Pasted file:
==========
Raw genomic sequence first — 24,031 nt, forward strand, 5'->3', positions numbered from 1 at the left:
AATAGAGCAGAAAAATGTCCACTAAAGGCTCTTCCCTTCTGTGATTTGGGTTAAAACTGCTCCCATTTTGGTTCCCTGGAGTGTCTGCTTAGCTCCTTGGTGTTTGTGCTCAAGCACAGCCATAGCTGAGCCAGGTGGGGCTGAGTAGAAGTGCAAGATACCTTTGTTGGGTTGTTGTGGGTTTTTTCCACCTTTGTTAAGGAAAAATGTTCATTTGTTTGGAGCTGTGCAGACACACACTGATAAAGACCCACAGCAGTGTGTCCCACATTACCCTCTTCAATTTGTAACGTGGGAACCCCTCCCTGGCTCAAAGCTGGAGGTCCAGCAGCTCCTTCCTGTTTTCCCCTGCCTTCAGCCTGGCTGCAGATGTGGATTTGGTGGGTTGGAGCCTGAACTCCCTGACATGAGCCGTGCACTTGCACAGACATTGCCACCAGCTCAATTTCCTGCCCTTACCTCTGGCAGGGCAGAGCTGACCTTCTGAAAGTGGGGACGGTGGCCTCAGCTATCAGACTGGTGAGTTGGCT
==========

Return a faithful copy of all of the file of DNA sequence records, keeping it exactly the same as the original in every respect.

Raw genomic sequence first — 24,031 nt, forward strand, 5'->3', positions numbered from 1 at the left:
AATAGAGCAGAAAAATGTCCACTAAAGGCTCTTCCCTTCTGTGATTTGGGTTAAAACTGCTCCCATTTTGGTTCCCTGGAGTGTCTGCTTAGCTCCTTGGTGTTTGTGCTCAAGCACAGCCATAGCTGAGCCAGGTGGGGCTGAGTAGAAGTGCAAGATACCTTTGTTGGGTTGTTGTGGGTTTTTTCCACCTTTGTTAAGGAAAAATGTTCATTTGTTTGGAGCTGTGCAGACACACACTGATAAAGACCCACAGCAGTGTGTCCCACATTACCCTCTTCAATTTGTAACGTGGGAACCCCTCCCTGGCTCAAAGCTGGAGGTCCAGCAGCTCCTTCCTGTTTTCCCCTGCCTTCAGCCTGGCTGCAGATGTGGATTTGGTGGGTTGGAGCCTGAACTCCCTGACATGAGCCGTGCACTTGCACAGACATTGCCACCAGCTCAATTTCCTGCCCTTACCTCTGGCAGGGCAGAGCTGACCTTCTGAAAGTGGGGACGGTGGCCTCAGCTATCAGACTGGTGAGTTGGCT